Saturday, October 17, 2009

Urban News Vol. 51b

The results are in and the Christa/Morgan combo is the big winner.

Local Developer Picked to Renovate Midtown
by Brian Sharp, Rochester Democrat and Chronicle

Article Key Points:
  • Expanded plan estimated to cost $71 million
  • Concept purported to include additional development beyond the tower
  • Officials desire to integrate other structures into Midtown redevelopment (Eg. Cadillac Hotel, 88 Elm)

I've got three thoughts on the results here. One is that Christa has plus-rated experience in programming good urbanism in downtown Rochester. Their Sagamore on East is now full and boasts an upscale restaurant, a more casual grill, and a music store on the first floor. Citizens Bank offices on floor 2 and condos above round out a quality mixed-use operation. Christa will likely employ quality architects and use quality materials in the reskinning of a pretty putrid modernist design.

The Sagamore leads me quickly to one of my concerns about this development. Downtown condos aren't generally affordable to the target demographic. The young professional is generally not in a position to buy in the Sagamore/Grove Place/Capron due to outstanding student loan debt, relatively low entry level salary, and propensity to spend on other interests. I do understand that this will be mostly apartments, but if they are done in an overly bourgeois style, they won't be serving the larger interests of reurbanization.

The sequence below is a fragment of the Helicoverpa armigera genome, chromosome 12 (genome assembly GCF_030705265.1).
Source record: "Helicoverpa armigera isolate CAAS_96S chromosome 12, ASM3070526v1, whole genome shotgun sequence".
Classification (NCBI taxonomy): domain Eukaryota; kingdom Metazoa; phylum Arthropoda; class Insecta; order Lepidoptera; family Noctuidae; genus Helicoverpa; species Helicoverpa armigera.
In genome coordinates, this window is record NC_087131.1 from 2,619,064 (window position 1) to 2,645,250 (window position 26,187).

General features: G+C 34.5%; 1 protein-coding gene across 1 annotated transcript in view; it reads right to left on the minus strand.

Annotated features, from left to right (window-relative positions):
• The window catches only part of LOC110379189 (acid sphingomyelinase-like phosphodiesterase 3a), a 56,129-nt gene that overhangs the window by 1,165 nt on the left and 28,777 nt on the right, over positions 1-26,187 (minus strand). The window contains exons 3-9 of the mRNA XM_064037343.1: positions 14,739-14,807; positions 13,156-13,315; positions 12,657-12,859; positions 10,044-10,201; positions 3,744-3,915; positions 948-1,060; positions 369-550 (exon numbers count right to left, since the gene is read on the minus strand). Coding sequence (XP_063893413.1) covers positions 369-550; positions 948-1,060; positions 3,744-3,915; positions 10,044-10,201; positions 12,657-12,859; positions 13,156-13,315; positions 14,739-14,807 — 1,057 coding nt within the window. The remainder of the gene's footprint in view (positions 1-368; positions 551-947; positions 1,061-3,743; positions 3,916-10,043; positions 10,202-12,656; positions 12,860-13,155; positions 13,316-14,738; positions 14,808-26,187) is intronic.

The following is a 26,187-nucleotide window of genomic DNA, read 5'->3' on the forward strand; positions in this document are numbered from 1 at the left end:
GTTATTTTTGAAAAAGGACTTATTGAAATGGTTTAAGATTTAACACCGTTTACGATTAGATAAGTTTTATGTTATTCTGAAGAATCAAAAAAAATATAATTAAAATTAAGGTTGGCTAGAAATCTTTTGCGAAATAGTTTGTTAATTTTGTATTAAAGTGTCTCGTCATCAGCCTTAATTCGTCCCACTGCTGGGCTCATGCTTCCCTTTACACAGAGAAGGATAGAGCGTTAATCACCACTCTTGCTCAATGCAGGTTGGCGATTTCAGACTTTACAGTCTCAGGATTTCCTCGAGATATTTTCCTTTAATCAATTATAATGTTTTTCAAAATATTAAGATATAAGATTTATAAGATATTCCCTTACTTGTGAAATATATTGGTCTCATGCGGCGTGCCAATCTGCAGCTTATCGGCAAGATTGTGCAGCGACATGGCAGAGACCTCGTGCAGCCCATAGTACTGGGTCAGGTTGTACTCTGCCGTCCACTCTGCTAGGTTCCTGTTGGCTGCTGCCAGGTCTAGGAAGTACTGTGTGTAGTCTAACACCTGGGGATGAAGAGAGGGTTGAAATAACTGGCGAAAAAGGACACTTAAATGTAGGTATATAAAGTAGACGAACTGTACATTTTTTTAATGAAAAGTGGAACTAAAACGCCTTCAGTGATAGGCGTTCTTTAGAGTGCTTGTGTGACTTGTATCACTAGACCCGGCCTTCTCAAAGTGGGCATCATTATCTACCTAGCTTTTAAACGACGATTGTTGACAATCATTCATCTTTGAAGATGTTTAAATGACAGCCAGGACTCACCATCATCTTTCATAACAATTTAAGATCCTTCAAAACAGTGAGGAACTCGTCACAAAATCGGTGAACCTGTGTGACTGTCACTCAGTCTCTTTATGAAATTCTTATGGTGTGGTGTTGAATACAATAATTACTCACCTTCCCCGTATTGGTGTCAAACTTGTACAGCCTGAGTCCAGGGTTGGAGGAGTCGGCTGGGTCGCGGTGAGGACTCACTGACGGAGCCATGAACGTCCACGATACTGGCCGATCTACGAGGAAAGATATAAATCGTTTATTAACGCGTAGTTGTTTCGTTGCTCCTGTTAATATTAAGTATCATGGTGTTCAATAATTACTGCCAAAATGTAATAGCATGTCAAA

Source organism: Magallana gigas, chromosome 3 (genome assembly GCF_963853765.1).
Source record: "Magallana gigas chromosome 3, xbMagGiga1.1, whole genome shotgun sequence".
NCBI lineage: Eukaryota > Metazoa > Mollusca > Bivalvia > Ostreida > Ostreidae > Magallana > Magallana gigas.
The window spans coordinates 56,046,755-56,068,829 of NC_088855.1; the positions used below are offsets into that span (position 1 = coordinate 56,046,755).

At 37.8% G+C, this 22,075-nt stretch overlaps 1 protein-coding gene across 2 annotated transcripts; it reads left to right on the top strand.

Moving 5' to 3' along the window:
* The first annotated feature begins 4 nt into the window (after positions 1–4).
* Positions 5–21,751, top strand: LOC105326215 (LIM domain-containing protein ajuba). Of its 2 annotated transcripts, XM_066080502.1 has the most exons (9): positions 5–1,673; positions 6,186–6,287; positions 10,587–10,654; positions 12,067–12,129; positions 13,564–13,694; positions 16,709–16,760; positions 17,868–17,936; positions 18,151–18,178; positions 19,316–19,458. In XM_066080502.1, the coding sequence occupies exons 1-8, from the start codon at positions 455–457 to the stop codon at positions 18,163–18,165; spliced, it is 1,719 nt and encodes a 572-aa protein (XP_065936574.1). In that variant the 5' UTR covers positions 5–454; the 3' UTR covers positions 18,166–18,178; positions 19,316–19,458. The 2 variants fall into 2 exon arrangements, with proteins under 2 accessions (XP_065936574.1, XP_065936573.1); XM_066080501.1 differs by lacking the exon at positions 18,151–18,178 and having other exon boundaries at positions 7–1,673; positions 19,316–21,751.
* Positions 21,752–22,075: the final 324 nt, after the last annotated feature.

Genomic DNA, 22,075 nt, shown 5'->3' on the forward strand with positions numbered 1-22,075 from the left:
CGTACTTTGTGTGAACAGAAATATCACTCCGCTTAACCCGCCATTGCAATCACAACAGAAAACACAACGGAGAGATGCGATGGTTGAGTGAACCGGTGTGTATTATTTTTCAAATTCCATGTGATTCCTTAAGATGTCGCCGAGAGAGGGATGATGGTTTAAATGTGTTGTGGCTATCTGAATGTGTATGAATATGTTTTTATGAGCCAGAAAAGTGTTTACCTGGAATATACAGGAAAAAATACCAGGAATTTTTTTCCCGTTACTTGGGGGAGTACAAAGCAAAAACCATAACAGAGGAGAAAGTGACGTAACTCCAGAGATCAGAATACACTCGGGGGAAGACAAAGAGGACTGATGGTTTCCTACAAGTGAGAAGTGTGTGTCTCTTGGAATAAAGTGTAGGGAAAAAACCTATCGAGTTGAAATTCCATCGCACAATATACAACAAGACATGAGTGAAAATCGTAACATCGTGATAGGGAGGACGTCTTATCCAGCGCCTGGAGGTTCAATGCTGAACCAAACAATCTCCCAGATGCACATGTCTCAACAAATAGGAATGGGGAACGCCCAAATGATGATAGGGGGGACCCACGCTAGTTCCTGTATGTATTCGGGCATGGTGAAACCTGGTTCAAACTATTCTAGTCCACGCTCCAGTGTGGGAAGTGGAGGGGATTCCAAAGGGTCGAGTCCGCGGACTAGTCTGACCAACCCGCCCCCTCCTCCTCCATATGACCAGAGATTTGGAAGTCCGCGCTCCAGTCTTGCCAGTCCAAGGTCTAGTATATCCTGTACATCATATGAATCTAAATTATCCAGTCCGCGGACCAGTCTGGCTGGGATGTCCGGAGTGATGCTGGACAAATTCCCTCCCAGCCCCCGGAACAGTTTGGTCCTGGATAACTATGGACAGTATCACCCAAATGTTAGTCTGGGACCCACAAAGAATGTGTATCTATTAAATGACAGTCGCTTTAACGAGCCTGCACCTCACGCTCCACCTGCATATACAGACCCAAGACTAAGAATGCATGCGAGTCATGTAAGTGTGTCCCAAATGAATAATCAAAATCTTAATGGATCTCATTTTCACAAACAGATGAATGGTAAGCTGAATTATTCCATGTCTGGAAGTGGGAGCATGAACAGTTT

Finally, the Chestnut Street implications are intriguing. I am somewhat familiar with 88 Elm from my Webster bus transfer days. I have a feeling that restoring a non-superblock street grid will open up streets like Atlas, Elm, and Euclid to useful pedestrian traffic. I've blogged before about another Chestnut/Elm property bought by a young father/son developer that has not since begun renovation effort, perhaps this strategy will create a ripple effect. Chestnut Street has an inherent problem, however. It is too wide as it designed as a motor mover. Historically, the original Chestnut Street ended at East Avenue. Its express routing to move cars North resulted in the cluster that is Liberty Pole Way/Franklin and the disconnecting of Stillson from the Grove Place neighborhood, creating a functional void between things like Harro East Ballroom and the Eastman School.

On a side note, I finished my base site plan rendering for the Winton/Humboldt corner. I will be initiating that series of blog posts this week. Looking forward to great ideas from you all.

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